There are a variety of ways plastic gets into the ocean from the land (See: How does plastic get into the ocean from land?). However, the destination of plastic once it has entered the ocean from land is dependent on its buoyancy.
The majority of plastics (60%) are buoyant in seawater so remain on the ocean surface (Andrady, 2011). However, buoyant plastics are not evenly distributed across the surface of the ocean. They tend to be collected in ocean gyres that are referred to as plastic ‘garbage patches’ (NOAA, 2020). Ocean gyres are largely driven by the direction of trade winds and the Earth’s gravitational field (Pickard & Emery, 2007). There are five major gyres found in the subtropical regions containing varying amounts of plastic (estimates from Eriksen et al., 2014):
- North Pacific – 96 thousand metric tonnes (Kt)
- South Pacific - 21 Kt
- North Atlantic – 57 Kt
- South Atlantic – 13 Kt
- Indian Ocean – 59 Kt
Differences in the amount of plastic found in gyres can be explained by varying inputs of plastic from the land. For example, the greatest accumulation of plastic is within the North Pacific, containing 96 Kt of plastic mass. This is a consequence of connection to large plastic waste sources in Asia (Lebretron et al., 2018). It is estimated that China, Indonesia and Sri Lanka respectively account for 28%, 10%, and 5% of all plastic waste available to enter the ocean. From input into the ocean from land, plastic can reach the centre of gyres within a year (van Sebille et al., 2012).
The remaining proportion of plastics (40%) is non-buoyant and will sink in seawater (Andrady, 2011). Plastics are thought to sink via a wide range of processes including:
- vertical ocean currents
- inclusion in fecal pellets of marine organisms
- biofouling (a process where bacteria grow on plastic, increase the weight of plastic and cause it to sink)
This explains the discovery of plastic in seafloor sediments in Southern Ocean, North Atlantic, Gulf of Guinea and Mediterranean Sea (van Cauwenberghe et al., 2013). However, the large variation in plastic size, shape and chemical composition means it is very difficult to determine sinking processes (Kooi & Kolemans, 2019). Therefore, plastic sinking rates remain largely unknown and this contributes to the ‘missing plastic problem’ explained in: How much plastic is there in the ocean?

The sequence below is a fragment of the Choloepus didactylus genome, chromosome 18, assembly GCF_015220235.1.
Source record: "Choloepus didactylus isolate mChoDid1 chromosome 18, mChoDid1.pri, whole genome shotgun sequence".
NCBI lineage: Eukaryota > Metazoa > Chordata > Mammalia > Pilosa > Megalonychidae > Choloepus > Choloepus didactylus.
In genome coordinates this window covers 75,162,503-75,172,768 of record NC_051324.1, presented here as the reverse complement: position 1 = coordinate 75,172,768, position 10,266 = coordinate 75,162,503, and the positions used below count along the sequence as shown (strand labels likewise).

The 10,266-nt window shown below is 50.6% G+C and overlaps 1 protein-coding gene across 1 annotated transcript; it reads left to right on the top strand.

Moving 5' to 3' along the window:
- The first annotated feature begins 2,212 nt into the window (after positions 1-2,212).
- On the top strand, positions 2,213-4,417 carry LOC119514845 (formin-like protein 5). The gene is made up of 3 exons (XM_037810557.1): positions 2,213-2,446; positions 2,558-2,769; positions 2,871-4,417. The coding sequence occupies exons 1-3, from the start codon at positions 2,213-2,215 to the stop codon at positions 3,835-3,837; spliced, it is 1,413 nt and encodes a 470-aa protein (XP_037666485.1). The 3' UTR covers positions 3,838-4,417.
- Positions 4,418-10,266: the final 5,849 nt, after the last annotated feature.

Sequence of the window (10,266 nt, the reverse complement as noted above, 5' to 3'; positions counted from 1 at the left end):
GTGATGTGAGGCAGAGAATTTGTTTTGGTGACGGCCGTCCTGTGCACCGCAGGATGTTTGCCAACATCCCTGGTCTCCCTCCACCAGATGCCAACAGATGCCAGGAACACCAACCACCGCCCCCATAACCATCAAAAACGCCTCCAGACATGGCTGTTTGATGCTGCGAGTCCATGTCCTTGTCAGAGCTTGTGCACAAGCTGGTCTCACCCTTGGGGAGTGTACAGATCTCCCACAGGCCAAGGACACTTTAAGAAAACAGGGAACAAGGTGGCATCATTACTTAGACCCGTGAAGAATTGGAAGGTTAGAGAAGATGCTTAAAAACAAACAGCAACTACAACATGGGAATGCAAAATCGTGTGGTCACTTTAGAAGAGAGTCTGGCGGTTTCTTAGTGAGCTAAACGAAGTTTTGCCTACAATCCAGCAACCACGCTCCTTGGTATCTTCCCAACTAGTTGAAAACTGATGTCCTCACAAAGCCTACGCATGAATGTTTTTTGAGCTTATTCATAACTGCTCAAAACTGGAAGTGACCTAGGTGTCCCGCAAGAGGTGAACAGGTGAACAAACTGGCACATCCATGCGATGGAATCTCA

Andrady, A.L. (2011). Microplastics in the marine environment. Marine pollution bulletin, 62(8), pp.1596-1605.
Eriksen, M., Lebreton, L.C., Carson, H.S., Thiel, M., Moore, C.J., Borerro, J.C., Galgani, F., Ryan, P.G. and Reisser, J. (2014). Plastic pollution in the world's oceans: more than 5 trillion plastic pieces weighing over 250,000 tons afloat at sea. PloS one, 9(12), p.e111913.
Kooi, M. and Koelmans, A.A. (2019). Simplifying microplastic via continuous probability distributions for size, shape, and density. Environmental Science & Technology Letters, 6(9), pp.551-557.
Lebreton, L., Slat, B., Ferrari, F., Sainte-Rose, B., Aitken, J., Marthouse, R., Hajbane, S., Cunsolo, S., Schwarz, A., Levivier, A. and Noble, K. (2018). Evidence that the Great Pacific Garbage Patch is rapidly accumulating plastic. Scientific reports, 8(1), pp.1-15.
NOAA. (2020) What is a Gyre? Available at: https://oceanservice.noaa.gov/facts/gyre.html (Accessed: 17 December 2020).
Pickard, G. and Emery, W. (2007). Descriptive Physical Oceanography: An Introduction. 5th ed. Oxford: Butterworth-Heinemann, pp.154-274.
Van Cauwenberghe, L., Vanreusel, A., Mees, J. and Janssen, C.R. (2013). Microplastic pollution in deep-sea sediments. Environmental pollution, 182, pp.495-499.
Van Sebille, E., England, M.H. and Froyland, G. (2012). Origin, dynamics and evolution of ocean garbage patches from observed surface drifters. Environmental Research Letters, 7(4), p.044040.